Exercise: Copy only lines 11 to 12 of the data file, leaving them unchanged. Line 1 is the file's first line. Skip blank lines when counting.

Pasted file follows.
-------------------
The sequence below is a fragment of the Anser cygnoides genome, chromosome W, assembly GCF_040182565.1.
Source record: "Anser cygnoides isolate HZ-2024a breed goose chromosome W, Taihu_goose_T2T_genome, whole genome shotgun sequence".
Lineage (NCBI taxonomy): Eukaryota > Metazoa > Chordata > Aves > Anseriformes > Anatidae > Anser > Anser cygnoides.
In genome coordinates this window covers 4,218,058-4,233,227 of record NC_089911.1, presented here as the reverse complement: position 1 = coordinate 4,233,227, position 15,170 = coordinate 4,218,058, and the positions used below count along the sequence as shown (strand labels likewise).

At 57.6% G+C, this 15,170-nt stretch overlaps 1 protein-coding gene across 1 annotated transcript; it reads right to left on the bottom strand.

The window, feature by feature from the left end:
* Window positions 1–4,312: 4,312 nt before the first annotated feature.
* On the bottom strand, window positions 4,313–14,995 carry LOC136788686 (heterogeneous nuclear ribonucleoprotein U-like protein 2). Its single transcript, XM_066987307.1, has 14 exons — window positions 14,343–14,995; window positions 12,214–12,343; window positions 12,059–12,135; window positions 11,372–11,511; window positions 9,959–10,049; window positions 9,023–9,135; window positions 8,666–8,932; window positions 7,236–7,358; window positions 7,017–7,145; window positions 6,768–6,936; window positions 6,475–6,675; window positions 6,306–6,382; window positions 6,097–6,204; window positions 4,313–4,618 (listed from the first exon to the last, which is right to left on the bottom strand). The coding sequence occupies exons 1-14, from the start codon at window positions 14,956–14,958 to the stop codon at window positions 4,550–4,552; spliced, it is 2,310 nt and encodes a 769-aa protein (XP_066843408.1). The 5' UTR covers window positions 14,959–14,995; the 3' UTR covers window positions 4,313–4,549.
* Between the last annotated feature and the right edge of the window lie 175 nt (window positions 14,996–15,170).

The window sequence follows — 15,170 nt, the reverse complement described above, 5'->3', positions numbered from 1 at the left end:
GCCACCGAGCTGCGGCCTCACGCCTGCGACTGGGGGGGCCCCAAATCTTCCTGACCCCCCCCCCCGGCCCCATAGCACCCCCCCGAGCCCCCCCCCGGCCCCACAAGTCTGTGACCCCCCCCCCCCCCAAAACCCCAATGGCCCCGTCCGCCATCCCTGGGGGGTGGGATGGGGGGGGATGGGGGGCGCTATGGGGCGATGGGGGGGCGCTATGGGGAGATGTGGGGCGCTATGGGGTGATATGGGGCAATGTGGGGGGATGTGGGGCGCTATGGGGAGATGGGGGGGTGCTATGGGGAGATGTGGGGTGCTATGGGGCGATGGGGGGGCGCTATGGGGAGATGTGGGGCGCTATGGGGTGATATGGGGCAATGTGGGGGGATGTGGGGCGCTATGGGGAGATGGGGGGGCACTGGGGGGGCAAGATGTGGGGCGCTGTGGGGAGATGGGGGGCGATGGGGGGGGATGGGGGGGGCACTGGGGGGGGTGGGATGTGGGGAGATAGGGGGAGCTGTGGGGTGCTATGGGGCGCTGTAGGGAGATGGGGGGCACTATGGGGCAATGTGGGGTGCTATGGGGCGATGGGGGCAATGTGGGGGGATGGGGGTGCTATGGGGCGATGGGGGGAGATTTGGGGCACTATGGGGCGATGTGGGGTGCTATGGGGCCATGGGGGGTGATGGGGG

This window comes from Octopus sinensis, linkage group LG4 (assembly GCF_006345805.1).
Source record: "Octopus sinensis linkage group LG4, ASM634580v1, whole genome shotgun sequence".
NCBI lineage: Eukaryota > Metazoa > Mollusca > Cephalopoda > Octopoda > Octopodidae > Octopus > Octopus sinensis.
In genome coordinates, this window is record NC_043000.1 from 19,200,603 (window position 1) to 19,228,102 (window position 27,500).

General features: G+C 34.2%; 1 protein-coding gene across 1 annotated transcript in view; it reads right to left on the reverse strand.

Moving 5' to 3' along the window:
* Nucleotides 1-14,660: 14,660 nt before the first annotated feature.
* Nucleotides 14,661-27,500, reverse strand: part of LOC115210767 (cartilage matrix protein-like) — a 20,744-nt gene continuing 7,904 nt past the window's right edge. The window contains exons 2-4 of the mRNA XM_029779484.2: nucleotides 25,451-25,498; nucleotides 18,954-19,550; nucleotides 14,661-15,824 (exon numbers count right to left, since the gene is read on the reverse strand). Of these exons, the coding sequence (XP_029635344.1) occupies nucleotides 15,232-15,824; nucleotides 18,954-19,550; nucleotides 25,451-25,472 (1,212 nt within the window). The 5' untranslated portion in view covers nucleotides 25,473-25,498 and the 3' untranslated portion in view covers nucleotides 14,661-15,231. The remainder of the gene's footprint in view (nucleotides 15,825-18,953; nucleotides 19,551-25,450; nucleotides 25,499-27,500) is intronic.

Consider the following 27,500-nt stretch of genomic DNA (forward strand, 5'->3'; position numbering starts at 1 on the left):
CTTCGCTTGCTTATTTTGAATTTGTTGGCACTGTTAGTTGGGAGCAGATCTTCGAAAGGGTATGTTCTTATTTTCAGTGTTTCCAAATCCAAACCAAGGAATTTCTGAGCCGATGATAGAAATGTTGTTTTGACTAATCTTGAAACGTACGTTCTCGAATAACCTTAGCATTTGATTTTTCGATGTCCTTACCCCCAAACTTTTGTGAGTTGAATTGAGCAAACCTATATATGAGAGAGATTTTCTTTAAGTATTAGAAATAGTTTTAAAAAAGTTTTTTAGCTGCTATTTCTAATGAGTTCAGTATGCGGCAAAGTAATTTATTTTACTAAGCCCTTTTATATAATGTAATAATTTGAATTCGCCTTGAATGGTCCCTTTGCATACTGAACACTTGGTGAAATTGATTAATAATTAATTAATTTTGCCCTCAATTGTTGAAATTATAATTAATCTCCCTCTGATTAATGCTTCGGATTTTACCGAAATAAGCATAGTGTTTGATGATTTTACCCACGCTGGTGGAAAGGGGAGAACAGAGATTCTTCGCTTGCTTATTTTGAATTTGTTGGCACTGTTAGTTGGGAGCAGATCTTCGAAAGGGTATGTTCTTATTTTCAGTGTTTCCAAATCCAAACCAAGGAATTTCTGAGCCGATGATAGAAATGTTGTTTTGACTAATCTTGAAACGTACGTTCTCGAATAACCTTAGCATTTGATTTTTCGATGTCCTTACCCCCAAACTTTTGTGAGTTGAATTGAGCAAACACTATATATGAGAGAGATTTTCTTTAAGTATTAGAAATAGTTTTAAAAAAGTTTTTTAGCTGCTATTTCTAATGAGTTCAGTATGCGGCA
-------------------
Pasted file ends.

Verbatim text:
GCCACCGAGCTGCGGCCTCACGCCTGCGACTGGGGGGGCCCCAAATCTTCCTGACCCCCCCCCCCGGCCCCATAGCACCCCCCCGAGCCCCCCCCCGGCCCCACAAGTCTGTGACCCCCCCCCCCCCCAAAACCCCAATGGCCCCGTCCGCCATCCCTGGGGGGTGGGATGGGGGGGGATGGGGGGCGCTATGGGGCGATGGGGGGGCGCTATGGGGAGATGTGGGGCGCTATGGGGTGATATGGGGCAATGTGGGGGGATGTGGGGCGCTATGGGGAGATGGGGGGGTGCTATGGGGAGATGTGGGGTGCTATGGGGCGATGGGGGGGCGCTATGGGGAGATGTGGGGCGCTATGGGGTGATATGGGGCAATGTGGGGGGATGTGGGGCGCTATGGGGAGATGGGGGGGCACTGGGGGGGCAAGATGTGGGGCGCTGTGGGGAGATGGGGGGCGATGGGGGGGGATGGGGGGGGCACTGGGGGGGGTGGGATGTGGGGAGATAGGGGGAGCTGTGGGGTGCTATGGGGCGCTGTAGGGAGATGGGGGGCACTATGGGGCAATGTGGGGTGCTATGGGGCGATGGGGGCAATGTGGGGGGATGGGGGTGCTATGGGGCGATGGGGGGAGATTTGGGGCACTATGGGGCGATGTGGGGTGCTATGGGGCCATGGGGGGTGATGGGGG

This window comes from Octopus sinensis, linkage group LG4 (assembly GCF_006345805.1).